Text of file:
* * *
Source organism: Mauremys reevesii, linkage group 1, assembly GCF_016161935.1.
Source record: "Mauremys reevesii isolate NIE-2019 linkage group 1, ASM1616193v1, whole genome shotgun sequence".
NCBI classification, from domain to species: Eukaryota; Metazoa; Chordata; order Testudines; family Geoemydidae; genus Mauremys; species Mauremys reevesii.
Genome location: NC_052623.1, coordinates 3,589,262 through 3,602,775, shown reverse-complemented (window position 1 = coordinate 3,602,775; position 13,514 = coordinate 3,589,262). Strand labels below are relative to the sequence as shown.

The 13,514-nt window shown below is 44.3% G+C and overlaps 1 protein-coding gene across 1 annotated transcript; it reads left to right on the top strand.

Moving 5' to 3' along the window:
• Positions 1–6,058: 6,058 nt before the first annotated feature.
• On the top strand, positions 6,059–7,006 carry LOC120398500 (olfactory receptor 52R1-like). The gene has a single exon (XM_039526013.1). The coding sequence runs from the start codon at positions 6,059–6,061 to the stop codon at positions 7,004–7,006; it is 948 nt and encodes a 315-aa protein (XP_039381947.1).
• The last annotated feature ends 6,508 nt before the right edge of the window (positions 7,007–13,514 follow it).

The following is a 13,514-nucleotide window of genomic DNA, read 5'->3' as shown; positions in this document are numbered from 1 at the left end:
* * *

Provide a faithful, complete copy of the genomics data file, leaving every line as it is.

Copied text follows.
Source organism: Mauremys reevesii, linkage group 1, assembly GCF_016161935.1.
Source record: "Mauremys reevesii isolate NIE-2019 linkage group 1, ASM1616193v1, whole genome shotgun sequence".
NCBI classification, from domain to species: Eukaryota; Metazoa; Chordata; order Testudines; family Geoemydidae; genus Mauremys; species Mauremys reevesii.
Genome location: NC_052623.1, coordinates 3,589,262 through 3,602,775, shown reverse-complemented (window position 1 = coordinate 3,602,775; position 13,514 = coordinate 3,589,262). Strand labels below are relative to the sequence as shown.

The 13,514-nt window shown below is 44.3% G+C and overlaps 1 protein-coding gene across 1 annotated transcript; it reads left to right on the top strand.

Moving 5' to 3' along the window:
• Positions 1–6,058: 6,058 nt before the first annotated feature.
• On the top strand, positions 6,059–7,006 carry LOC120398500 (olfactory receptor 52R1-like). The gene has a single exon (XM_039526013.1). The coding sequence runs from the start codon at positions 6,059–6,061 to the stop codon at positions 7,004–7,006; it is 948 nt and encodes a 315-aa protein (XP_039381947.1).
• The last annotated feature ends 6,508 nt before the right edge of the window (positions 7,007–13,514 follow it).

The following is a 13,514-nucleotide window of genomic DNA, read 5'->3' as shown; positions in this document are numbered from 1 at the left end: